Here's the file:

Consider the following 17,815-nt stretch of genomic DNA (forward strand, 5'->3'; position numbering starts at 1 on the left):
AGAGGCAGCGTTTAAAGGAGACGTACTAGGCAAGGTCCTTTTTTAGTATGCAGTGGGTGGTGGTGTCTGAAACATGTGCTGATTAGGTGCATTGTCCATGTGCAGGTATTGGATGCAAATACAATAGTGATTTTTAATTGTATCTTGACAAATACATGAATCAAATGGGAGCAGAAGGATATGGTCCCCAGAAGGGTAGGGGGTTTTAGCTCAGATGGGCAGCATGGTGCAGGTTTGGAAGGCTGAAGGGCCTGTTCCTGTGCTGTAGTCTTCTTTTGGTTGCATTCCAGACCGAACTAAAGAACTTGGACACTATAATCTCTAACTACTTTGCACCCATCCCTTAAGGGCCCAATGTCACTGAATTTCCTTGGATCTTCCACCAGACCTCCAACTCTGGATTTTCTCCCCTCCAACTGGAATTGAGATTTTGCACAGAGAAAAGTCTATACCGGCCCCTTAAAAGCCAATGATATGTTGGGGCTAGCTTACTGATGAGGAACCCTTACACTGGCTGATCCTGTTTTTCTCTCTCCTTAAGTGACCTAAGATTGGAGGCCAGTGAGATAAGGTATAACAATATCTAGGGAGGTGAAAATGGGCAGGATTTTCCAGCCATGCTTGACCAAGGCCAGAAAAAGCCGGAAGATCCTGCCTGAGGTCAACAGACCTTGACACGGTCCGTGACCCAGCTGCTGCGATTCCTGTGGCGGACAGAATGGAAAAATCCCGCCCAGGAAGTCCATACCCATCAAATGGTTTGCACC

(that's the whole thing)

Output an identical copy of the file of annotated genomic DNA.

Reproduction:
Consider the following 17,815-nt stretch of genomic DNA (forward strand, 5'->3'; position numbering starts at 1 on the left):
AGAGGCAGCGTTTAAAGGAGACGTACTAGGCAAGGTCCTTTTTTAGTATGCAGTGGGTGGTGGTGTCTGAAACATGTGCTGATTAGGTGCATTGTCCATGTGCAGGTATTGGATGCAAATACAATAGTGATTTTTAATTGTATCTTGACAAATACATGAATCAAATGGGAGCAGAAGGATATGGTCCCCAGAAGGGTAGGGGGTTTTAGCTCAGATGGGCAGCATGGTGCAGGTTTGGAAGGCTGAAGGGCCTGTTCCTGTGCTGTAGTCTTCTTTTGGTTGCATTCCAGACCGAACTAAAGAACTTGGACACTATAATCTCTAACTACTTTGCACCCATCCCTTAAGGGCCCAATGTCACTGAATTTCCTTGGATCTTCCACCAGACCTCCAACTCTGGATTTTCTCCCCTCCAACTGGAATTGAGATTTTGCACAGAGAAAAGTCTATACCGGCCCCTTAAAAGCCAATGATATGTTGGGGCTAGCTTACTGATGAGGAACCCTTACACTGGCTGATCCTGTTTTTCTCTCTCCTTAAGTGACCTAAGATTGGAGGCCAGTGAGATAAGGTATAACAATATCTAGGGAGGTGAAAATGGGCAGGATTTTCCAGCCATGCTTGACCAAGGCCAGAAAAAGCCGGAAGATCCTGCCTGAGGTCAACAGACCTTGACACGGTCCGTGACCCAGCTGCTGCGATTCCTGTGGCGGACAGAATGGAAAAATCCCGCCCAGGAAGTCCATACCCATCAAATGGTTTGCACC